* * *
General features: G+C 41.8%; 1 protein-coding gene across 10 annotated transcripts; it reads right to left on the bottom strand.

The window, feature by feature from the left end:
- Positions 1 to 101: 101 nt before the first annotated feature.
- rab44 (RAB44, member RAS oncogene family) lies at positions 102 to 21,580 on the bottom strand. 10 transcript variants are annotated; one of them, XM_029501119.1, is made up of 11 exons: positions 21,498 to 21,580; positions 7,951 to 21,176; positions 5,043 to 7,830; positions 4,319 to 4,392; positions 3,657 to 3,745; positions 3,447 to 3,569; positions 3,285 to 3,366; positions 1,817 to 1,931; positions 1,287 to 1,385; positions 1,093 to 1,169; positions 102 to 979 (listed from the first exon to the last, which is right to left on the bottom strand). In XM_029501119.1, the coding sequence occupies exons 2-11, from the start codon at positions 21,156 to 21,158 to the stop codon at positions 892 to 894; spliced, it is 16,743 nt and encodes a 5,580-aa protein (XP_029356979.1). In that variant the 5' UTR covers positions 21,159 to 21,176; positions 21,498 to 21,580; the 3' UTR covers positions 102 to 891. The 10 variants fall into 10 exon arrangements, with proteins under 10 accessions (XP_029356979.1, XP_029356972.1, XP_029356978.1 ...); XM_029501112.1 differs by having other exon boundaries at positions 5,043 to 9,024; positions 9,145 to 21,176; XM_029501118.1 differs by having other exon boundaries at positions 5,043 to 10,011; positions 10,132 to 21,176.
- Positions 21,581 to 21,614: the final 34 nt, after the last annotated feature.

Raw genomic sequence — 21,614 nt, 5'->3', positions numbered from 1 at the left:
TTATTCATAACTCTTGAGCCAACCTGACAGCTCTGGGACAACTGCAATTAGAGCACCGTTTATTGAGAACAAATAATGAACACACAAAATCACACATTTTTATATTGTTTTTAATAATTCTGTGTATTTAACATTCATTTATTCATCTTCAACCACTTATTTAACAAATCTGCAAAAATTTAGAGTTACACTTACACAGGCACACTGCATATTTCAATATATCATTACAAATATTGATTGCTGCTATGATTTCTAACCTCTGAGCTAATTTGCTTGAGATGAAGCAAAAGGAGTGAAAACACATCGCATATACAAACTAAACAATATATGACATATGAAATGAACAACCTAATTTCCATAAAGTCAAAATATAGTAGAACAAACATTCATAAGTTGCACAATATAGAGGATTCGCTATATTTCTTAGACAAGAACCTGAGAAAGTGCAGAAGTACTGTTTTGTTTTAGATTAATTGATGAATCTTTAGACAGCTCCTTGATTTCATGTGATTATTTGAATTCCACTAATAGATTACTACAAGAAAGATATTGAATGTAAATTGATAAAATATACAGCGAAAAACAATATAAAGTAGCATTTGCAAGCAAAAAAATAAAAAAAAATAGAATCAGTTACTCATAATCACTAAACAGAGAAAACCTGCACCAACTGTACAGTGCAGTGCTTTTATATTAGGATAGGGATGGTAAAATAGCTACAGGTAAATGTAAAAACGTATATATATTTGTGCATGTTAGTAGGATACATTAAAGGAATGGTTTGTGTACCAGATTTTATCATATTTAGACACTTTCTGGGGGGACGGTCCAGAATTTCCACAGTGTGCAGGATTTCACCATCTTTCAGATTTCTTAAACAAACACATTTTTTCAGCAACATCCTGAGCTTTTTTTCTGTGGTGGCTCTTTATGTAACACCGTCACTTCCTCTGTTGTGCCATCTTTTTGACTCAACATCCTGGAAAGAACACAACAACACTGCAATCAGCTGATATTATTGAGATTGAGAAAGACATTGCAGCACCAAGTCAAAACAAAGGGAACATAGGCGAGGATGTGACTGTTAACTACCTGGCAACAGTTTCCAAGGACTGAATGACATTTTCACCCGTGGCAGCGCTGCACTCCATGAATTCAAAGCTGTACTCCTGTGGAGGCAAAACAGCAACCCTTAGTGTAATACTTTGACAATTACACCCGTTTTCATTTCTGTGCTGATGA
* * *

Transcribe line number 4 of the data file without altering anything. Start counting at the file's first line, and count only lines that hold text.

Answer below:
- rab44 (RAB44, member RAS oncogene family) lies at positions 102 to 21,580 on the bottom strand. 10 transcript variants are annotated; one of them, XM_029501119.1, is made up of 11 exons: positions 21,498 to 21,580; positions 7,951 to 21,176; positions 5,043 to 7,830; positions 4,319 to 4,392; positions 3,657 to 3,745; positions 3,447 to 3,569; positions 3,285 to 3,366; positions 1,817 to 1,931; positions 1,287 to 1,385; positions 1,093 to 1,169; positions 102 to 979 (listed from the first exon to the last, which is right to left on the bottom strand). In XM_029501119.1, the coding sequence occupies exons 2-11, from the start codon at positions 21,156 to 21,158 to the stop codon at positions 892 to 894; spliced, it is 16,743 nt and encodes a 5,580-aa protein (XP_029356979.1). In that variant the 5' UTR covers positions 21,159 to 21,176; positions 21,498 to 21,580; the 3' UTR covers positions 102 to 891. The 10 variants fall into 10 exon arrangements, with proteins under 10 accessions (XP_029356979.1, XP_029356972.1, XP_029356978.1 ...); XM_029501112.1 differs by having other exon boundaries at positions 5,043 to 9,024; positions 9,145 to 21,176; XM_029501118.1 differs by having other exon boundaries at positions 5,043 to 10,011; positions 10,132 to 21,176.